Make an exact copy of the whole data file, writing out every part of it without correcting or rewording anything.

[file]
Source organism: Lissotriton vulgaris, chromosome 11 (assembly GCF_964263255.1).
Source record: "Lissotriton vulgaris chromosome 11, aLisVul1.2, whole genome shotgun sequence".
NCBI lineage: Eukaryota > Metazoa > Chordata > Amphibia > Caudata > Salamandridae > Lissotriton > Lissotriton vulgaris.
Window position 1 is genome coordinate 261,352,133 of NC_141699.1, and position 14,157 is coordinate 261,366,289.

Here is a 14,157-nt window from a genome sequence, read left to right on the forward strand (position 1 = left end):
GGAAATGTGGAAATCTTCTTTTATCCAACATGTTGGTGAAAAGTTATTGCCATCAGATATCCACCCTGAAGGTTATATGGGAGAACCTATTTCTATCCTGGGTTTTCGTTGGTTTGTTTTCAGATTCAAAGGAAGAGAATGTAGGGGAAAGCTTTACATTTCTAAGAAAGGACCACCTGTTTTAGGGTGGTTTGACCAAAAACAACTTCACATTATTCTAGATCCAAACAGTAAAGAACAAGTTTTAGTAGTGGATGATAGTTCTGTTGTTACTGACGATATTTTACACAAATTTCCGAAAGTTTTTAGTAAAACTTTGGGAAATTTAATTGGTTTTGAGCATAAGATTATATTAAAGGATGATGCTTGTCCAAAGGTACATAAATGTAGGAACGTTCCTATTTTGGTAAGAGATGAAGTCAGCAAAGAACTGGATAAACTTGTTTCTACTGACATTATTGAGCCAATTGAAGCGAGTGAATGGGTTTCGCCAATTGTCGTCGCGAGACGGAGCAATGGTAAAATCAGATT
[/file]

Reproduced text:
Source organism: Lissotriton vulgaris, chromosome 11 (assembly GCF_964263255.1).
Source record: "Lissotriton vulgaris chromosome 11, aLisVul1.2, whole genome shotgun sequence".
NCBI lineage: Eukaryota > Metazoa > Chordata > Amphibia > Caudata > Salamandridae > Lissotriton > Lissotriton vulgaris.
Window position 1 is genome coordinate 261,352,133 of NC_141699.1, and position 14,157 is coordinate 261,366,289.

Here is a 14,157-nt window from a genome sequence, read left to right on the forward strand (position 1 = left end):
GGAAATGTGGAAATCTTCTTTTATCCAACATGTTGGTGAAAAGTTATTGCCATCAGATATCCACCCTGAAGGTTATATGGGAGAACCTATTTCTATCCTGGGTTTTCGTTGGTTTGTTTTCAGATTCAAAGGAAGAGAATGTAGGGGAAAGCTTTACATTTCTAAGAAAGGACCACCTGTTTTAGGGTGGTTTGACCAAAAACAACTTCACATTATTCTAGATCCAAACAGTAAAGAACAAGTTTTAGTAGTGGATGATAGTTCTGTTGTTACTGACGATATTTTACACAAATTTCCGAAAGTTTTTAGTAAAACTTTGGGAAATTTAATTGGTTTTGAGCATAAGATTATATTAAAGGATGATGCTTGTCCAAAGGTACATAAATGTAGGAACGTTCCTATTTTGGTAAGAGATGAAGTCAGCAAAGAACTGGATAAACTTGTTTCTACTGACATTATTGAGCCAATTGAAGCGAGTGAATGGGTTTCGCCAATTGTCGTCGCGAGACGGAGCAATGGTAAAATCAGATT